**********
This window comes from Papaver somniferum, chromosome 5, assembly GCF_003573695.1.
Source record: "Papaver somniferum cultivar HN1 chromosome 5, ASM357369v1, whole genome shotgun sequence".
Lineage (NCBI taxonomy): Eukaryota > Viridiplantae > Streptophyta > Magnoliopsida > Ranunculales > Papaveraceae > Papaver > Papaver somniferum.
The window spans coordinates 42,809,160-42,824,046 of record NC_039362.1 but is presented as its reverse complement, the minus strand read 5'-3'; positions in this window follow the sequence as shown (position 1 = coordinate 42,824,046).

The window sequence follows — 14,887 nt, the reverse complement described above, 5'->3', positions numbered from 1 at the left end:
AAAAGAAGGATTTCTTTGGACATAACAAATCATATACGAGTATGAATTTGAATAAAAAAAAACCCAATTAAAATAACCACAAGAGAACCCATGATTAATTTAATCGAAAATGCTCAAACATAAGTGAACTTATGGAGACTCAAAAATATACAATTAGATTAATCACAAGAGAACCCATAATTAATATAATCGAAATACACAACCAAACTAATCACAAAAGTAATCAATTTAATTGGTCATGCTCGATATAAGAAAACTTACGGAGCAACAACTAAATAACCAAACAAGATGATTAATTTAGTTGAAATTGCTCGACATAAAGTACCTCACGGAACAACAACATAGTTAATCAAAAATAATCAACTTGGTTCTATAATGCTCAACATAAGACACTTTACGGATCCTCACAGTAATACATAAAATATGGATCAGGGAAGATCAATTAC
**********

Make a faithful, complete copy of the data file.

This window comes from Papaver somniferum, chromosome 5, assembly GCF_003573695.1.
Source record: "Papaver somniferum cultivar HN1 chromosome 5, ASM357369v1, whole genome shotgun sequence".
Lineage (NCBI taxonomy): Eukaryota > Viridiplantae > Streptophyta > Magnoliopsida > Ranunculales > Papaveraceae > Papaver > Papaver somniferum.
The window spans coordinates 42,809,160-42,824,046 of record NC_039362.1 but is presented as its reverse complement, the minus strand read 5'-3'; positions in this window follow the sequence as shown (position 1 = coordinate 42,824,046).

The window sequence follows — 14,887 nt, the reverse complement described above, 5'->3', positions numbered from 1 at the left end:
AAAAGAAGGATTTCTTTGGACATAACAAATCATATACGAGTATGAATTTGAATAAAAAAAAACCCAATTAAAATAACCACAAGAGAACCCATGATTAATTTAATCGAAAATGCTCAAACATAAGTGAACTTATGGAGACTCAAAAATATACAATTAGATTAATCACAAGAGAACCCATAATTAATATAATCGAAATACACAACCAAACTAATCACAAAAGTAATCAATTTAATTGGTCATGCTCGATATAAGAAAACTTACGGAGCAACAACTAAATAACCAAACAAGATGATTAATTTAGTTGAAATTGCTCGACATAAAGTACCTCACGGAACAACAACATAGTTAATCAAAAATAATCAACTTGGTTCTATAATGCTCAACATAAGACACTTTACGGATCCTCACAGTAATACATAAAATATGGATCAGGGAAGATCAATTAC